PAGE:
The Crusader castles Crac des Chevaliers and Qal’at Salah El-Din in Syria are old and remarkably intact.
The UNESCO World Heritage List includes more than a thousand properties with outstanding universal value. They are all part of the world’s cultural and natural heritage.
- Full title of site: Crac des Chevaliers and Qal’at Salah El-Din
- Country: Syrian Arab Republic
- Date of Inscription: 2006
- Category: Cultural site
UNESCO’s World Heritage Centre’s short description of site no. 1229:
“These two castles represent the most significant examples illustrating the exchange of influences and documenting the evolution of fortified architecture in the Near East during the time of the Crusades (11th – 13th centuries). The Crac des Chevaliers was built by the Hospitaller Order of Saint John of Jerusalem from 1142 to 1271. With further construction by the Mamluks in the late 13th century, it ranks among the best-preserved examples of the Crusader castles. The Qal’at Salah El-Din (Fortress of Saladin), even though partly in ruins, represents an outstanding example of this type of fortification, both in terms of the quality of construction and the survival of historical stratigraphy. It retains features from its Byzantine beginnings in the 10th century, the Frankish transformations in the late 12th century and fortifications added by the Ayyubid dynasty (late 12th to mid-13th century).”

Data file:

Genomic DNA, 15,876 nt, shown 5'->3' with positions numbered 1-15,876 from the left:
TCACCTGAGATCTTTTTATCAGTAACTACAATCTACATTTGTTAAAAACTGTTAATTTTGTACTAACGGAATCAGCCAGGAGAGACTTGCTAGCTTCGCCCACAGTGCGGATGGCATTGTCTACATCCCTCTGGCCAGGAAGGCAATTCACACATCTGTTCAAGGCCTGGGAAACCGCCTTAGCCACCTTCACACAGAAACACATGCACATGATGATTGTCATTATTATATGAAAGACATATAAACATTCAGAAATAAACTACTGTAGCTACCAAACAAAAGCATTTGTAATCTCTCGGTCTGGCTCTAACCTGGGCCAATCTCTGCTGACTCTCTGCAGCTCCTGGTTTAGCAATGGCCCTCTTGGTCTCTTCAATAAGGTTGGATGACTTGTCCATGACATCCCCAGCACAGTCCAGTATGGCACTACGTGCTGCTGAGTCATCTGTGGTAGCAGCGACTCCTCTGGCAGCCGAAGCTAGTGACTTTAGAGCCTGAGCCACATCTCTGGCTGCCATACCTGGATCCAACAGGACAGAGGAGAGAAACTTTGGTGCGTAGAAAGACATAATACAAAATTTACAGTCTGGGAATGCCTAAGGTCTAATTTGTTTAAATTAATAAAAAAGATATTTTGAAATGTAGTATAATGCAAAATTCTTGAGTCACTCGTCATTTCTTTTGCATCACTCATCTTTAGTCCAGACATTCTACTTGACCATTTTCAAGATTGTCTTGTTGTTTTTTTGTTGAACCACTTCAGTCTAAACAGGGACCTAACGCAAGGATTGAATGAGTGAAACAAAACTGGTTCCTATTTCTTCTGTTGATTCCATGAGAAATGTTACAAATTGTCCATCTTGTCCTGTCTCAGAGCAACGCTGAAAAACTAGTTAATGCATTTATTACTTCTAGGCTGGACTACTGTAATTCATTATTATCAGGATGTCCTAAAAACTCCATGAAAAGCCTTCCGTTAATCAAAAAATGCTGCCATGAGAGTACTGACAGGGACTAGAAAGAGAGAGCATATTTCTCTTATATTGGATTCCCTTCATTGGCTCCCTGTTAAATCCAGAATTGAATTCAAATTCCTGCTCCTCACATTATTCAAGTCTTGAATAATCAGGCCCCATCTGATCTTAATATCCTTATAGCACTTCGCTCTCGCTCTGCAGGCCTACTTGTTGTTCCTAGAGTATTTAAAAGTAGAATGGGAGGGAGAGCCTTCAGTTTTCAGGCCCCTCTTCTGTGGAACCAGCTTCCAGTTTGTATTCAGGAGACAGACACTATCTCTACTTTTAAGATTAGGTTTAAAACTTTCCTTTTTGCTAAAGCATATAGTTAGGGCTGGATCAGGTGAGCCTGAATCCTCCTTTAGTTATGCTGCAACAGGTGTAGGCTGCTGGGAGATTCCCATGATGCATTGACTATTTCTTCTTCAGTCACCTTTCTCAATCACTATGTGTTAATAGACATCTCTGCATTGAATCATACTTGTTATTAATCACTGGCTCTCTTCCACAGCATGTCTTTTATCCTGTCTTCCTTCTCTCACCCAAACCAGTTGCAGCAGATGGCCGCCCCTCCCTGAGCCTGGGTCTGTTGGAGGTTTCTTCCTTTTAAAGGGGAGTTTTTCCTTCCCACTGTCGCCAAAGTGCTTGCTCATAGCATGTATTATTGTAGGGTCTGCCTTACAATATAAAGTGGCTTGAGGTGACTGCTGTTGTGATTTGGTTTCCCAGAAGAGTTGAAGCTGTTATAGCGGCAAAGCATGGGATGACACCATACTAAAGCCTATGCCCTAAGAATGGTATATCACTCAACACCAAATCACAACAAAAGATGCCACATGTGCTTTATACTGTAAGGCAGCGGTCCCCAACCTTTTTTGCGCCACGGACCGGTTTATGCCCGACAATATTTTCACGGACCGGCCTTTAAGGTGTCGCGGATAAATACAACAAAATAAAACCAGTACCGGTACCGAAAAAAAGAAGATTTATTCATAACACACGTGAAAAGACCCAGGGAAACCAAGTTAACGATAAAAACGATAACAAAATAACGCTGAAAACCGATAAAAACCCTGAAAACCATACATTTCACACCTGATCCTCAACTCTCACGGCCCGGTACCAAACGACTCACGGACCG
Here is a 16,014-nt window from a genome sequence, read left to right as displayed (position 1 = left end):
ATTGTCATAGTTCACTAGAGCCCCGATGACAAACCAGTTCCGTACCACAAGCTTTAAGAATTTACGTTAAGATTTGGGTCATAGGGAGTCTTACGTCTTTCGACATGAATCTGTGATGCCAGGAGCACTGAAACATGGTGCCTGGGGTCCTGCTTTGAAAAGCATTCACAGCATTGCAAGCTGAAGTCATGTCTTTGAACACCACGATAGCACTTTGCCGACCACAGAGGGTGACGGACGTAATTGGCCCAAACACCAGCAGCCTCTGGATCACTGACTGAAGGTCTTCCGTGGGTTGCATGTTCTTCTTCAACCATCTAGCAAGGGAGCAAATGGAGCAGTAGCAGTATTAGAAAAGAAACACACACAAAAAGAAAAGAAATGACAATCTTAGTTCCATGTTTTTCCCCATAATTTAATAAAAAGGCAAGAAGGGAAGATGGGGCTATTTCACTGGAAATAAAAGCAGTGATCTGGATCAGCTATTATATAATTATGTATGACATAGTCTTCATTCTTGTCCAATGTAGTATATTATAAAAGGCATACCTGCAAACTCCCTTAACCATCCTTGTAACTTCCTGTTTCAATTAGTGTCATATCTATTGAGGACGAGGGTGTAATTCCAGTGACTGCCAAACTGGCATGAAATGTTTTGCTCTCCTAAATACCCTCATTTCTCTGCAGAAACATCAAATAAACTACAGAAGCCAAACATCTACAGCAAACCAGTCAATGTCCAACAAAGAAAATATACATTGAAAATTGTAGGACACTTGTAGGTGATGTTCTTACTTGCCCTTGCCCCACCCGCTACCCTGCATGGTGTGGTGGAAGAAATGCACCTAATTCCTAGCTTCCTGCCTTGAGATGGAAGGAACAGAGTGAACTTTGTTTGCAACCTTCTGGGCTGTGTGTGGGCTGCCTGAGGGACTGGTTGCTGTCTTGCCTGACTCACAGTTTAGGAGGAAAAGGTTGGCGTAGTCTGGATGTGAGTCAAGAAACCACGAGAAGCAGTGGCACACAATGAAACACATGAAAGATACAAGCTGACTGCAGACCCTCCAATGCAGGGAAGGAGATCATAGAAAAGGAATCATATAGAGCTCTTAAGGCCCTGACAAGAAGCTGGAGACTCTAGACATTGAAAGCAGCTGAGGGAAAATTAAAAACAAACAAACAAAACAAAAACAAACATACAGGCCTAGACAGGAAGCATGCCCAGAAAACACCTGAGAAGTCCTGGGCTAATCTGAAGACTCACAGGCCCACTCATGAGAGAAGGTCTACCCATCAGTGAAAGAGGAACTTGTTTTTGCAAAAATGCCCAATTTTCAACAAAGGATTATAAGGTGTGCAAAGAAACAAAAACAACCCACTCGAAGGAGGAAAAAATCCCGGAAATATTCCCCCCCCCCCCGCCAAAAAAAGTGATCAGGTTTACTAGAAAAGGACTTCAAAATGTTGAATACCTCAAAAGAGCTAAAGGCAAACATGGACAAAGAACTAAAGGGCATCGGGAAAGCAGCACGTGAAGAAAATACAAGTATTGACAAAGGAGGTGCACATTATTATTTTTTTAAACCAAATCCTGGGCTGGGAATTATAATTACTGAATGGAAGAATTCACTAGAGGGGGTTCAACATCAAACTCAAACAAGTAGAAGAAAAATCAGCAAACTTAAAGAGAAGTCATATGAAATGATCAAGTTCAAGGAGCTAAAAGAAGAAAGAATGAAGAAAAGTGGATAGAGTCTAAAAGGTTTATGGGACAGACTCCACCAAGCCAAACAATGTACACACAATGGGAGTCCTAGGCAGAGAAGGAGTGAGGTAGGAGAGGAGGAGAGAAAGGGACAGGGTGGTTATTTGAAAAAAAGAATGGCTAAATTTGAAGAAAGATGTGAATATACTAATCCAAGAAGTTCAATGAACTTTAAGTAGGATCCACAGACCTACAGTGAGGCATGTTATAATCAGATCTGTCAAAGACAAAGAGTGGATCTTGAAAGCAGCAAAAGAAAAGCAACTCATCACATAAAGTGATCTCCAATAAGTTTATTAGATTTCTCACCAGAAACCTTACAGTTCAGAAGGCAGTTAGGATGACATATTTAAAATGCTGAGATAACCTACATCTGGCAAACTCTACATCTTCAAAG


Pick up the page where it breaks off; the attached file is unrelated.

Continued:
I do not really know what to say of my visit in 1986. I have not told much in my diary but the truth is that I had the “Crac” as one of the highest goals during my visit to the Middle East. Indeed I was very intrigued by it. This was perhaps because of I was reading historic novels in my youth and studying history later on. It seemed very intact, it played an important part in the history of both Christian Europe and Islamic Middle East, and I was there. It feels kind of satisfactory…